1. He isn't the type that would be 'pragmatic' and strike a bargain with the right. Other politicians like Blair, Obama etc, were possible to work with because they wouldn't fundamentally change the status quo, they were looking for gradual reform around the edges and not directly lining up to take on vested interests.

    2. The take over of the right relies on a kind of populism that brings the working class on their side. They thought they could outflank Corbyn by appealing to nationalism and anti-immigration, and paint Corbyn as a liberal metropolitan. But in the election, the working class areas swung back towards Labour - one of the criticisms of Corbyn that's coming from the Blairite part of the Labour movement is that although he oversaw a large increase in Labour's vote share, it wasn't that efficient in terms of winning seats as it was mostly about piling up huge wins in traditional Labour areas, rather than attacking swing seats like Blair had done. This is true, but it also has pulled the rug out of the right wing populist movement. It has also removed the prospect of lots of target seats in the north for the Conseratives. It will be interesting to see how much they still have an interest in 'the Northern Powerhouse' if they think all it will do is benefit areas that will be firm Labour and not winnable anyway, we may see a change of emphasis now.

    3. Corbyn is also pro-trade union rights and obviously the right wing are very anti-union, but this also creates a difficult dividing line when the right wing look to make their populist appeal to the 'traditional white working class'....the uncomfortable truth for the right is that the 'white working class' was traditionally heavily unionised, and mass immigration from generally non-unionised workers from the EU has undermined that. But if you block out unskilled and lower skilled migrants and create labour shortages you are going to re-empower the trade unions, and the right will have to take them on. Corbyn will be a figurehead for them.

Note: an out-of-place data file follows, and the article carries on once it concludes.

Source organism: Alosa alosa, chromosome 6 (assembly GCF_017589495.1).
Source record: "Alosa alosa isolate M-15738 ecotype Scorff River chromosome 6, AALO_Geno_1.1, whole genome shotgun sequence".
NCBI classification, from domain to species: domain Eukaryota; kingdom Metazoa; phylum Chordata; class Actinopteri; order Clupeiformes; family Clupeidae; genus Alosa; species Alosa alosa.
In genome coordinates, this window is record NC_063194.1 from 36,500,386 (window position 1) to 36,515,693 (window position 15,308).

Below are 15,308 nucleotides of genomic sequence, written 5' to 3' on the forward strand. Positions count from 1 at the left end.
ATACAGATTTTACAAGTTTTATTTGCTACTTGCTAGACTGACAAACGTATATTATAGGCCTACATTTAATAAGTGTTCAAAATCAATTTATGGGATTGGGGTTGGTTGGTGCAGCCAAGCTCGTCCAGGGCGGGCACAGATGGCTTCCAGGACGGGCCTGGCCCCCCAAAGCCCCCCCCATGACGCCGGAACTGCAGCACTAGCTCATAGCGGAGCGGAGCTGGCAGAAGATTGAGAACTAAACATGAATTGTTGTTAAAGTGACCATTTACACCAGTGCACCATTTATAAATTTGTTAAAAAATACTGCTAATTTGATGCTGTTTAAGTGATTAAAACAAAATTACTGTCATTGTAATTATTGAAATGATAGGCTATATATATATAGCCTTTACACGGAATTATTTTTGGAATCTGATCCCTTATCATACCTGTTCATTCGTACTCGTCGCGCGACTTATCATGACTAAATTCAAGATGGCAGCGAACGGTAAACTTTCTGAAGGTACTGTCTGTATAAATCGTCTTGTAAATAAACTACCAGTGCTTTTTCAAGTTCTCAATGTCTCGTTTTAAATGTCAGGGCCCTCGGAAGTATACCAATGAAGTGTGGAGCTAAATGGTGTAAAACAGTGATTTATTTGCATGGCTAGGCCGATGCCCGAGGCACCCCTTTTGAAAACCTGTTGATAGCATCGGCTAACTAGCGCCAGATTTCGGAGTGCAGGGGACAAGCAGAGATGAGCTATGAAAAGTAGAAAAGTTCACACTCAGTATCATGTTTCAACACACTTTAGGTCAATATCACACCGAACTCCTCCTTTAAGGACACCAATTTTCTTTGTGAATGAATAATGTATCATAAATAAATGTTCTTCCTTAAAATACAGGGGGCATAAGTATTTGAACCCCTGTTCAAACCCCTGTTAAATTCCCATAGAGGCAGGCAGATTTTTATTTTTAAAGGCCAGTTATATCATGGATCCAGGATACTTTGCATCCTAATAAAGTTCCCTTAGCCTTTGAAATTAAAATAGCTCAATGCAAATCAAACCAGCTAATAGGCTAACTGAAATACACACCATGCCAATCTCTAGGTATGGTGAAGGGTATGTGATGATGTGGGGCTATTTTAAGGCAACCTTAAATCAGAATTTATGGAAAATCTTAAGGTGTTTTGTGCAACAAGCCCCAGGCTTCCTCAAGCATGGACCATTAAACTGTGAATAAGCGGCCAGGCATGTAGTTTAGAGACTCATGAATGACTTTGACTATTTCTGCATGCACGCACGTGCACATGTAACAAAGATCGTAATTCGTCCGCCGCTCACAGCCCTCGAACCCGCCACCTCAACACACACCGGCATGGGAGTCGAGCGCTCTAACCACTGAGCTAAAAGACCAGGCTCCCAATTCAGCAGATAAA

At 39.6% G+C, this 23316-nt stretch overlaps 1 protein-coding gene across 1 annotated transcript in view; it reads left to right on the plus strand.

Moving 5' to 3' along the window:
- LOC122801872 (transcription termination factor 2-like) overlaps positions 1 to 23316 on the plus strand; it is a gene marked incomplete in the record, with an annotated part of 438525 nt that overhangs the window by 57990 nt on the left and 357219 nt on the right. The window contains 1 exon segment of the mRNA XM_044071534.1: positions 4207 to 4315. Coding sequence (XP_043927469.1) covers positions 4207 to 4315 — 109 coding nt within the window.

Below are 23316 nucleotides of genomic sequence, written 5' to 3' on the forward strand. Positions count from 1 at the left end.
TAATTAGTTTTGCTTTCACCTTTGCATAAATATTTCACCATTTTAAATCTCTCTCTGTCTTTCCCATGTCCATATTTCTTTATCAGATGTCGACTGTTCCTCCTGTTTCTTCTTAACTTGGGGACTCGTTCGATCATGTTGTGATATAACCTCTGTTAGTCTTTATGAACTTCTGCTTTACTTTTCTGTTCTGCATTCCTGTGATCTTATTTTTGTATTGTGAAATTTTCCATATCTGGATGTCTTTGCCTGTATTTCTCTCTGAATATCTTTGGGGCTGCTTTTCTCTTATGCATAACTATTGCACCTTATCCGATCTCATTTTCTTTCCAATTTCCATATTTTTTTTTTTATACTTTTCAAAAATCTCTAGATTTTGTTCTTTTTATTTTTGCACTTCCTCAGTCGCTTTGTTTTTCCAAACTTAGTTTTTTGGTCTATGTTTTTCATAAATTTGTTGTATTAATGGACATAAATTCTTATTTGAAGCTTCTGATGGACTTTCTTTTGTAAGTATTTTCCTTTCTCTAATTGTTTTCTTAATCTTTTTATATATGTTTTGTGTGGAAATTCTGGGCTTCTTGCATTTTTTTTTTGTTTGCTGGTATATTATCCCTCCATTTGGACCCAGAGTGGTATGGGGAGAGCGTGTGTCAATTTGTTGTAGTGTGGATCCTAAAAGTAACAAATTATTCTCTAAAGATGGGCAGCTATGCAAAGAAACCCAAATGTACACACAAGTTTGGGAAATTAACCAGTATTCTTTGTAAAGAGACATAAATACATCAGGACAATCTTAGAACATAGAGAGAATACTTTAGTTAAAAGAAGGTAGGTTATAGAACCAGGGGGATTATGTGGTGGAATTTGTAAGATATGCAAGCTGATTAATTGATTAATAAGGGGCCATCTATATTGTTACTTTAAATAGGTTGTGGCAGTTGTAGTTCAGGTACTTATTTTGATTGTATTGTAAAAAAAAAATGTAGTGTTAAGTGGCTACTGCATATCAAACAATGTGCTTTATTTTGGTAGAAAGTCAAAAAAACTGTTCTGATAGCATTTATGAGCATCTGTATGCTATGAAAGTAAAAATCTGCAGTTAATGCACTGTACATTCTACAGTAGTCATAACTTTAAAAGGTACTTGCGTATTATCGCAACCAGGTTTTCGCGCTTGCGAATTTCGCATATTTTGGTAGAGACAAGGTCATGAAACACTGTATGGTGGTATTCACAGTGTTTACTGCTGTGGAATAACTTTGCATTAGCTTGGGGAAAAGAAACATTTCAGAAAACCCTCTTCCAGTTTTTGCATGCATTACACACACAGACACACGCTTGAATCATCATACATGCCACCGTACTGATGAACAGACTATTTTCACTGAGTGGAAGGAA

4. Whilst the centre-left pro remain media are being heavily critical of Corbyn for not leading a pro-Remain resistance, it rubs out a conservative line of attack on him. Corbyn's voters know that he has never really been keen on the EU and this gives him credibility amongst working class leave areas. The student/youth vote probably wish he was more keen on the EU, but they still like him for other reasons. The right wing press have tried to exploit the "Labour is divided on Brexit" line, but the effectiveness of this is limited when it's not clear that Phillip Hammond and the Tory Cabinet are all on the same place in Brexit.